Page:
Impress.js for presentations made using open source

3 open source tools to make your presentations pop

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Love them or hate them, presentations are a major part of life in both academia and business. Traditionally, creating a presentation meant using Microsoft's PowerPoint, but Apple's Keynote and LibreOffice/'s Impress are solid alternatives. The problem with all those applications (aside from the closed source nature of the first two) is that you need those applications installed in order to view the presentations you've created. You can try your luck opening the file in Google Drive or the like, but your success will vary.

In recent years, web frameworks designed for creating presentations have proliferated. These take advantage of HTML5, CSS3, and JavaScript to create presentations that display in just about any modern web browser. And, as an added bonus, presentation designers remains in complete control of their presentations. They need not worry about file compatibility or being locked into a particular web-based service. Because these presentation frameworks are open source, they can be extended and enhanced in any way you wish—though to be fair, writing HTML, CSS, and JavaScript is a little more complicated than just using PowerPoint, Keynote, or Impress.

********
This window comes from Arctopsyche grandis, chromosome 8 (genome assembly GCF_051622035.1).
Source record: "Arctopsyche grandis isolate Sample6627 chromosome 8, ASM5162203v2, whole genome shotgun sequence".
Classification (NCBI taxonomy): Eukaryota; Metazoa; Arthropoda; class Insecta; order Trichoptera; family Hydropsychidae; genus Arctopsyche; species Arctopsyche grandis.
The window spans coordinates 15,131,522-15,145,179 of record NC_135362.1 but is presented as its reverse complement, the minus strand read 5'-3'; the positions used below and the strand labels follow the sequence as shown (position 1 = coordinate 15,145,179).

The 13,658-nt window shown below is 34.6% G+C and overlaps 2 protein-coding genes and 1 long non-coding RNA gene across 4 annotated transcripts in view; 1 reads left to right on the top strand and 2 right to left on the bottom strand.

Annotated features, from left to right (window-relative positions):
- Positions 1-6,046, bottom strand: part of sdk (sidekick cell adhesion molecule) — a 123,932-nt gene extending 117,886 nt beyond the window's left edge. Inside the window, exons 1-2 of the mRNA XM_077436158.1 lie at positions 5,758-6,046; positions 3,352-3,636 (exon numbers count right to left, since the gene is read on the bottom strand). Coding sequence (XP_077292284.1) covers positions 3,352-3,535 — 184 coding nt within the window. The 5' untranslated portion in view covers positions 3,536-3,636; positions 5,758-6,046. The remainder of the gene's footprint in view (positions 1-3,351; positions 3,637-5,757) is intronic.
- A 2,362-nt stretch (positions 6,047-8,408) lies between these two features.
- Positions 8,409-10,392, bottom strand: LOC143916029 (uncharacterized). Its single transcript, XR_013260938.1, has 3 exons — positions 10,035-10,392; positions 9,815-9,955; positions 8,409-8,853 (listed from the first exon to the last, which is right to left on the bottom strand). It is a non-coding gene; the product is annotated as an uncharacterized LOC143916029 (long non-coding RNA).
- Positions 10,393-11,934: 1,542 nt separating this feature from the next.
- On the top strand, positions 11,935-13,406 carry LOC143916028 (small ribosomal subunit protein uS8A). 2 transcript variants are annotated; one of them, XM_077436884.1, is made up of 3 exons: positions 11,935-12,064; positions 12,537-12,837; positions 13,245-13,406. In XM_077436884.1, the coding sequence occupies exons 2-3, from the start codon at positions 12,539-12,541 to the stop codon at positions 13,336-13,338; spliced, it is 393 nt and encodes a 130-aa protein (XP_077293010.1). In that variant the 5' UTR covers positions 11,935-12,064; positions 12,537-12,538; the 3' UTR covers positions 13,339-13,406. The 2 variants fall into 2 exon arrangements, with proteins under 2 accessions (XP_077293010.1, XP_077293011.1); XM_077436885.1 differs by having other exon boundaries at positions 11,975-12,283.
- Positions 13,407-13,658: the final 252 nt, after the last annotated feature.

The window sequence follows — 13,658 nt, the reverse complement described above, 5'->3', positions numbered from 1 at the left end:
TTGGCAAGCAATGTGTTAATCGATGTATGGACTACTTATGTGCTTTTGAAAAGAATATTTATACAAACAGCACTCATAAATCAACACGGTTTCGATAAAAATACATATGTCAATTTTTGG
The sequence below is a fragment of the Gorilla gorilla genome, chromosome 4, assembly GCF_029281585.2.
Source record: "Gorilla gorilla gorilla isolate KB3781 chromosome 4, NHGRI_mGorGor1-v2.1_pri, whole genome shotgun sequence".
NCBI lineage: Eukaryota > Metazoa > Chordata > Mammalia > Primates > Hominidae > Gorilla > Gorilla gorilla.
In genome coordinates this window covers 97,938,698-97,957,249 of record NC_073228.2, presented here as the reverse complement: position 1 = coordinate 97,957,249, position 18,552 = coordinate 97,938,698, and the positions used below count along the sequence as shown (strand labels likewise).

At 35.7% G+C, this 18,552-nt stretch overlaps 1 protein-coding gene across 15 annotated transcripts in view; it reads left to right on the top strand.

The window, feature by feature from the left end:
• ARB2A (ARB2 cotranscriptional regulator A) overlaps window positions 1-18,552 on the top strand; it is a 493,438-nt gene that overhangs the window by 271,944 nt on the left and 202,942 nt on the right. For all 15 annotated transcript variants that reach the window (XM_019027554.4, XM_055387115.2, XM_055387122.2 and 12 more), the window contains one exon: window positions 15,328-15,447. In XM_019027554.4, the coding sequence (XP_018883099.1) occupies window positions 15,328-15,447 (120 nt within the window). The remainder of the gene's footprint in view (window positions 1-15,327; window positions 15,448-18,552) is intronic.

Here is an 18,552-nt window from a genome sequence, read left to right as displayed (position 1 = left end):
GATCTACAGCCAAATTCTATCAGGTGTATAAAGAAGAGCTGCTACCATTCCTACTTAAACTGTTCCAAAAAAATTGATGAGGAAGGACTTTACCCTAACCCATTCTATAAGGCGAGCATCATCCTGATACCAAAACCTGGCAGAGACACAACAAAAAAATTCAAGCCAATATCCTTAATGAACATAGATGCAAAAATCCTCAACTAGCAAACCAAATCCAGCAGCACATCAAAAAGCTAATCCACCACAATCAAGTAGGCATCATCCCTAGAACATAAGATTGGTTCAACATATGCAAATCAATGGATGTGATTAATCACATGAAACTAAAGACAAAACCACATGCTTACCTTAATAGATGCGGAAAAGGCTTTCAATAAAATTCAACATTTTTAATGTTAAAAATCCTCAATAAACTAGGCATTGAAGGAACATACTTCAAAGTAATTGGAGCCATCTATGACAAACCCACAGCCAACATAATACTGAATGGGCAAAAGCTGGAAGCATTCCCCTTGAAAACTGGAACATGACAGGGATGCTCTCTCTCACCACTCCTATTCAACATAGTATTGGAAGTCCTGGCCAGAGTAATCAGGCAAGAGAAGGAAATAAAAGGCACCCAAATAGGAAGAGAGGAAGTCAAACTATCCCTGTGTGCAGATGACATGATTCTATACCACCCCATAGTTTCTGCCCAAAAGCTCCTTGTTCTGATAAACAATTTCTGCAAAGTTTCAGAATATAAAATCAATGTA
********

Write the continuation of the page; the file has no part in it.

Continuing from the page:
One of the most interesting presentation frameworks is impress.js, which aims to move presentations beyond the standard slide deck. Below, I'll introduce you to impress.js and two tools that make it easy to create impress.js presentations.


Impress.js is a JavaScript presentation framework developed by Bartek Szopka. Inspired by Prezi, it makes use of CCS3 transformations to provide a presentation experience that goes way beyond the traditional slide deck. Using impress.js for presentations allows speakers to wow their audiences with presentations that slide, rotate, and zoom in three dimensions.

Being based on standard web technologies (HTML, CSS, and JavaScript) means that impress.js does not lock users into using a particular application or web-based service to create presentations. Because it is released under the MIT and GPLv2+ licenses, if impress.js does not work the way you'd like, you have the freedom to change it yourself. However, unlike some other open source JavaScript presentation frameworks, impress.js requires a very modern web browser to view the presentations. It is designed to take full advantage of up-to-date web technologies. Legacy browser support is not a development priority. But recent releases of Chrome, Firefox, Safari, and Internet Explorer should work just fine with impress.js.